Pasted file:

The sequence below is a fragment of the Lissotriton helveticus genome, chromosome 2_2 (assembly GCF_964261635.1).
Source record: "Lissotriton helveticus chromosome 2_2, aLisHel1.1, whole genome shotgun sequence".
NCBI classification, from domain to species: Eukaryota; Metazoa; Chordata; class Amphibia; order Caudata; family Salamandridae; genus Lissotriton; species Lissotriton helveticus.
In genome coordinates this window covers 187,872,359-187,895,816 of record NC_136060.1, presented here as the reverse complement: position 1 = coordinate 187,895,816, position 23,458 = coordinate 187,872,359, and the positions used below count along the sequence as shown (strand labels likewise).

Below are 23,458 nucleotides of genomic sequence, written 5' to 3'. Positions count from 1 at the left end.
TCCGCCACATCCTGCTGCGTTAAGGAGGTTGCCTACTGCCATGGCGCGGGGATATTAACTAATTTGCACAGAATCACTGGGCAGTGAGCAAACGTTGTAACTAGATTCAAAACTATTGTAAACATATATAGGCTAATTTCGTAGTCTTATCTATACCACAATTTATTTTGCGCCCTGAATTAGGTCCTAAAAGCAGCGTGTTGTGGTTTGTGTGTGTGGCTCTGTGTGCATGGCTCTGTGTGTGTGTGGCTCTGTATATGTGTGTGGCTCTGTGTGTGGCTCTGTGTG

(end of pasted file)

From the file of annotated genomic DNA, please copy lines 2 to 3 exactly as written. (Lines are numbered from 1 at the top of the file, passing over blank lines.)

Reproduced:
Source record: "Lissotriton helveticus chromosome 2_2, aLisHel1.1, whole genome shotgun sequence".
NCBI classification, from domain to species: Eukaryota; Metazoa; Chordata; class Amphibia; order Caudata; family Salamandridae; genus Lissotriton; species Lissotriton helveticus.